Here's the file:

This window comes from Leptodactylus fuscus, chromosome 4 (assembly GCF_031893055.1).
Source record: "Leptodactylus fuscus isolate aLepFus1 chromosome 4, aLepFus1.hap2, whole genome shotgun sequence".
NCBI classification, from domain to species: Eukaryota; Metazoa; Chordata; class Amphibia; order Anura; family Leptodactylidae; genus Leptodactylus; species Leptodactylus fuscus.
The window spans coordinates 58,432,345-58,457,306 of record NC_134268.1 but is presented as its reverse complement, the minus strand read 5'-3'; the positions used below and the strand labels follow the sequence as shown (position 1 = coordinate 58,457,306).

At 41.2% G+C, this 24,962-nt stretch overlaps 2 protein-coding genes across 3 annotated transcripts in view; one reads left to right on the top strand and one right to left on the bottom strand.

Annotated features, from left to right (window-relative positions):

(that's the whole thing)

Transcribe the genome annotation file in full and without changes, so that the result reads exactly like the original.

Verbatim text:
This window comes from Leptodactylus fuscus, chromosome 4 (assembly GCF_031893055.1).
Source record: "Leptodactylus fuscus isolate aLepFus1 chromosome 4, aLepFus1.hap2, whole genome shotgun sequence".
NCBI classification, from domain to species: Eukaryota; Metazoa; Chordata; class Amphibia; order Anura; family Leptodactylidae; genus Leptodactylus; species Leptodactylus fuscus.
The window spans coordinates 58,432,345-58,457,306 of record NC_134268.1 but is presented as its reverse complement, the minus strand read 5'-3'; the positions used below and the strand labels follow the sequence as shown (position 1 = coordinate 58,457,306).

At 41.2% G+C, this 24,962-nt stretch overlaps 2 protein-coding genes across 3 annotated transcripts in view; one reads left to right on the top strand and one right to left on the bottom strand.

Annotated features, from left to right (window-relative positions):